I have been surrounded by wonderful nurses my entire life. When I was just starting my pre requirements for nursing school, I was taking a medical terminology class over the summer at the local community college.  My grandmother, a retired nurse, was living with us during her end-of-life journey.   She helped quiz me every day. It was surprising how much med term she still remembered.   When I graduated and became LPN, she gave me an engraved pair of scissors that were given to her by the first doctor she worked for back in the 1930s. When I became an RN, she sadly wasn't alive to see it, but my mom, also a nurse, pinned me with her nursing pin.  


Karen McGrath (BSN ‘73) 

Mary Beth Pace is an extraordinary nurse. In her executive leadership role at Trinity Health, she epitomizes the best of nursing!  When I worked with Mary Beth, I was inspired by her attention to quality care, her constant focus on the needs of all human beings, and hard work. She influenced health care policy at the highest level of the organization.   


Julia Cornacchia (BSN ‘21) 

My aunt Cindy was the only nurse in our family before I got my nursing degree, and I think a large part of why I was able to get through nursing school and become an RN myself was due to her support. She was always there to reassure me when I felt like I wasn't measuring up and to console me when I felt I had done poorly during clinicals or class periods. She was always there to remind me that nursing is a difficult field and that the main deciding force in my success was my tenacity and my willingness to get up and try again when something got me down. I always admired that she was a nurse and I'm so proud to be an RN now myself despite how challenging nursing can be. She was my rock during nursing school, and I will always fondly remember how attentive and caring she was when I came to her with my fears and concerns as a nursing student. I hope to pay that same energy forward myself to the coming years of nursing students by precepting and by one day becoming a nursing professor to help guide them along their way like my aunt did for me.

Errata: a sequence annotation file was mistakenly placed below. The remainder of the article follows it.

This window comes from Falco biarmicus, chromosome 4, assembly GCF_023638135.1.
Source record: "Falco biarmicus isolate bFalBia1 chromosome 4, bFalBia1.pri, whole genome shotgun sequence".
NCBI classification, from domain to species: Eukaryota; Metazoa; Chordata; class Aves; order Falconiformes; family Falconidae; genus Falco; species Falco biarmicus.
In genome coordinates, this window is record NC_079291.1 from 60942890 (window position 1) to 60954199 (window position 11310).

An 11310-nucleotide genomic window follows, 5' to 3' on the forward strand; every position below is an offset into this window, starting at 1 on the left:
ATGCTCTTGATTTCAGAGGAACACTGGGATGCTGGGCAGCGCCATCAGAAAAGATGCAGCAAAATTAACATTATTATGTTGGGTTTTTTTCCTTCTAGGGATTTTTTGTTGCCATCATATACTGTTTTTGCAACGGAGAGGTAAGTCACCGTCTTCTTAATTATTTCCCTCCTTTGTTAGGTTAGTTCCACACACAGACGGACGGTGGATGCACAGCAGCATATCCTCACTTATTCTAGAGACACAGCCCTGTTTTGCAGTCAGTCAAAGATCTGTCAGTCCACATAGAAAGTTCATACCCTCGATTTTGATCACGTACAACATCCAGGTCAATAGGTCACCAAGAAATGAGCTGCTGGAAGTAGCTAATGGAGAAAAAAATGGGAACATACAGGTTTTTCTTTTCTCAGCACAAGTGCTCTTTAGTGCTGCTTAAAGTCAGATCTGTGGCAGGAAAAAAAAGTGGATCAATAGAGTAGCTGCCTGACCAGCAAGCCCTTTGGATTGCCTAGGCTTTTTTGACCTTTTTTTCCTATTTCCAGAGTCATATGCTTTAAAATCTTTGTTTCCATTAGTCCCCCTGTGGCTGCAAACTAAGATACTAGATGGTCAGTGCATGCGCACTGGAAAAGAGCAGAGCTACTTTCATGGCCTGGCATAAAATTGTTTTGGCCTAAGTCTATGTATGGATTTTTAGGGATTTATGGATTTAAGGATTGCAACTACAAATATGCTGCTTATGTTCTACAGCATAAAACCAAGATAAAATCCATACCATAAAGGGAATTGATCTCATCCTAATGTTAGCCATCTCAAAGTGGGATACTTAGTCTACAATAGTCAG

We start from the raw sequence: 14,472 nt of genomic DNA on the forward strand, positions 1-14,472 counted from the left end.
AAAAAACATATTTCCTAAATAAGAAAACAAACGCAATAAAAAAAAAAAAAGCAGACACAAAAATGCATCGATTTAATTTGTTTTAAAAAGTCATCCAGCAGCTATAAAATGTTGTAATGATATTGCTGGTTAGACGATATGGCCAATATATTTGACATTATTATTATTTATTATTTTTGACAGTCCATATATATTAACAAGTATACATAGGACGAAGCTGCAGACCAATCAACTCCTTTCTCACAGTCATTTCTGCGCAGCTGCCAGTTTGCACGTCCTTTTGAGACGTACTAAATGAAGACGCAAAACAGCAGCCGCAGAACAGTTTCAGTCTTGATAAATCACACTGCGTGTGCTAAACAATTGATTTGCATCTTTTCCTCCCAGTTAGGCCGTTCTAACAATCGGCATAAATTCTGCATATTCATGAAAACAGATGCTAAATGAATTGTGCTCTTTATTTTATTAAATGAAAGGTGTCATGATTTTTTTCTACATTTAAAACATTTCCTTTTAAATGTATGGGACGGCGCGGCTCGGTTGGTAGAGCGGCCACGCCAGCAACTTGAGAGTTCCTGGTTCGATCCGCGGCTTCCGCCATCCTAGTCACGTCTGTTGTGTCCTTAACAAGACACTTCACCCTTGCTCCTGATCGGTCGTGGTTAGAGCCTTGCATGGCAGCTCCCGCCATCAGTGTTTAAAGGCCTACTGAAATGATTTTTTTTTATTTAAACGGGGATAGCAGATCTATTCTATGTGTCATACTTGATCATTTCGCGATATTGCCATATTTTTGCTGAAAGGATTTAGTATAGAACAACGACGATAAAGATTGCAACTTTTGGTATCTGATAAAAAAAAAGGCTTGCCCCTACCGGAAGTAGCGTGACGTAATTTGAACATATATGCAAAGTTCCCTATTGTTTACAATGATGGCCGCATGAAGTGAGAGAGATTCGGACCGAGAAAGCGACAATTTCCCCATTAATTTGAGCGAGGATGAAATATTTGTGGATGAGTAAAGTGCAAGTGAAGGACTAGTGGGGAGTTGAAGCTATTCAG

Kathy Kacynski (BSN ‘78)